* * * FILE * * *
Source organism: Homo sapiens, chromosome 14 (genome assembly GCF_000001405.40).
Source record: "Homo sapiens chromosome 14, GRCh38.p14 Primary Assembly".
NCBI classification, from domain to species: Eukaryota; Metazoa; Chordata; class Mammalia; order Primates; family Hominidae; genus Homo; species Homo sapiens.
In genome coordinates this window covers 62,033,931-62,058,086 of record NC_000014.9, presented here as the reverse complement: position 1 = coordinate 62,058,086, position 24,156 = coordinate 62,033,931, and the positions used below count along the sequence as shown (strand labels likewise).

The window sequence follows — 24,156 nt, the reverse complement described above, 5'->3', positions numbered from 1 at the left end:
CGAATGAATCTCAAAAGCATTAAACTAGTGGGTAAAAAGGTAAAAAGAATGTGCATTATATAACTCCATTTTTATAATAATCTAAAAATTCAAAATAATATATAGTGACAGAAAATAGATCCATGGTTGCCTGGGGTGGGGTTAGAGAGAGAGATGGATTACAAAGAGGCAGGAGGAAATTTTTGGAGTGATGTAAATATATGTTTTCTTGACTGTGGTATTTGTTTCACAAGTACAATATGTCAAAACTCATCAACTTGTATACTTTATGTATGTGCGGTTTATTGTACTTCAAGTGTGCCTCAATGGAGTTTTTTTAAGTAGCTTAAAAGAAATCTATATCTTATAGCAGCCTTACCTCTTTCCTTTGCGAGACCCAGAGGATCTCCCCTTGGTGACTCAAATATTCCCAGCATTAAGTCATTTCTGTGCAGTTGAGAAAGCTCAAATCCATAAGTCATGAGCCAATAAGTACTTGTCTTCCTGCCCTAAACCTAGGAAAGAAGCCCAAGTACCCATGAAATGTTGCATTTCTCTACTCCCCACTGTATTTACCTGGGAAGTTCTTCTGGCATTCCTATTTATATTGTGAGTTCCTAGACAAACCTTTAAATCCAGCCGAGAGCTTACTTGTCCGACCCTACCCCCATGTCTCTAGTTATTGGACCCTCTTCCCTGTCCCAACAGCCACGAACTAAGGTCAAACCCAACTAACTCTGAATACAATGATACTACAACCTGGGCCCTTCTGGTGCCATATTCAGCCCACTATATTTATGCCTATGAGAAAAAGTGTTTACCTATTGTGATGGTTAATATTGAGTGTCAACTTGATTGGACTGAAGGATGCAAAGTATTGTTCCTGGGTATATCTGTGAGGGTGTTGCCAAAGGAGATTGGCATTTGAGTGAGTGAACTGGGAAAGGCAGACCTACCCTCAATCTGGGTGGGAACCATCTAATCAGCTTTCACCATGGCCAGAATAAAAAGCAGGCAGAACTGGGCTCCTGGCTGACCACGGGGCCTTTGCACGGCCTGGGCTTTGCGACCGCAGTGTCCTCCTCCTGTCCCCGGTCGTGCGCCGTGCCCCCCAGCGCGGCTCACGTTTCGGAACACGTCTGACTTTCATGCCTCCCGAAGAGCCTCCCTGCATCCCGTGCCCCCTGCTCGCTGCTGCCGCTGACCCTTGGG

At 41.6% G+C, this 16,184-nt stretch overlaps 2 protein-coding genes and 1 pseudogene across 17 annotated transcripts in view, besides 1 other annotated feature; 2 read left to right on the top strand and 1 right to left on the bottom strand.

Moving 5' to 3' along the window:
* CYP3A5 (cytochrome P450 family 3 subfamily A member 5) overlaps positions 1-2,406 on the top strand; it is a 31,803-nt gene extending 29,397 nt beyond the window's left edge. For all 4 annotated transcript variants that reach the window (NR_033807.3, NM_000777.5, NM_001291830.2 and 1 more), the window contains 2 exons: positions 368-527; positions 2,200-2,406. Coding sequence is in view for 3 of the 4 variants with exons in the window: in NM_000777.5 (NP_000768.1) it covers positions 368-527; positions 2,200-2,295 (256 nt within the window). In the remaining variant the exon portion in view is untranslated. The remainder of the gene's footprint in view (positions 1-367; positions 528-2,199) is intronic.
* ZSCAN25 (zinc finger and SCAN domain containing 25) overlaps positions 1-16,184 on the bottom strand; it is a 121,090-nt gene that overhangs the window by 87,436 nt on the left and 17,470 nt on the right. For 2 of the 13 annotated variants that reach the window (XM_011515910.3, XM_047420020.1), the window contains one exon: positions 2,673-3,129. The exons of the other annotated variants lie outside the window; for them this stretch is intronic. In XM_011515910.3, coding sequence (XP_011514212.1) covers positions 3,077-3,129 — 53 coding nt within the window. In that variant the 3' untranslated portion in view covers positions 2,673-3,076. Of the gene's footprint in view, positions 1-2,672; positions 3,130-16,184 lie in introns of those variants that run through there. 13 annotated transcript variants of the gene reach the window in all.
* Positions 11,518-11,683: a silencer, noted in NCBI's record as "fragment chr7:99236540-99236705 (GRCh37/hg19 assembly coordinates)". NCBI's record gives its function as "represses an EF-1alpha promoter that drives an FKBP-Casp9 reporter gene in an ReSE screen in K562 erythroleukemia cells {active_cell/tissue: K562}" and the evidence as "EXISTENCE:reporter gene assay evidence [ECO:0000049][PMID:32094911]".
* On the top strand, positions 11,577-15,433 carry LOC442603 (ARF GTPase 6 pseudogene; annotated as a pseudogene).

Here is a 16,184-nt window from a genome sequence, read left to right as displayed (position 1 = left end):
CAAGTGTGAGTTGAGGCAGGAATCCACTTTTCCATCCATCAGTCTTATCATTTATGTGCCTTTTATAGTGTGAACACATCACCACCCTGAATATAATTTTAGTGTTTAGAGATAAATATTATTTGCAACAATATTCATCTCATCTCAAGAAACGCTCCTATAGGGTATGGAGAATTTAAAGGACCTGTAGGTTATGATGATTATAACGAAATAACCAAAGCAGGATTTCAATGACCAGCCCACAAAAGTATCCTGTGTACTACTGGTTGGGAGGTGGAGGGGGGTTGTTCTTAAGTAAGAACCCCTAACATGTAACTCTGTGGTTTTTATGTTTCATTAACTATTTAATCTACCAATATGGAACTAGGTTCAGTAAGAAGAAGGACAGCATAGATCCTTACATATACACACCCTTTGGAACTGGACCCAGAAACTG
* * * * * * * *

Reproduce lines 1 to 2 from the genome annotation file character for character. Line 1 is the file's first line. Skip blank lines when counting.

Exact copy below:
Source organism: Homo sapiens, chromosome 14 (genome assembly GCF_000001405.40).
Source record: "Homo sapiens chromosome 14, GRCh38.p14 Primary Assembly".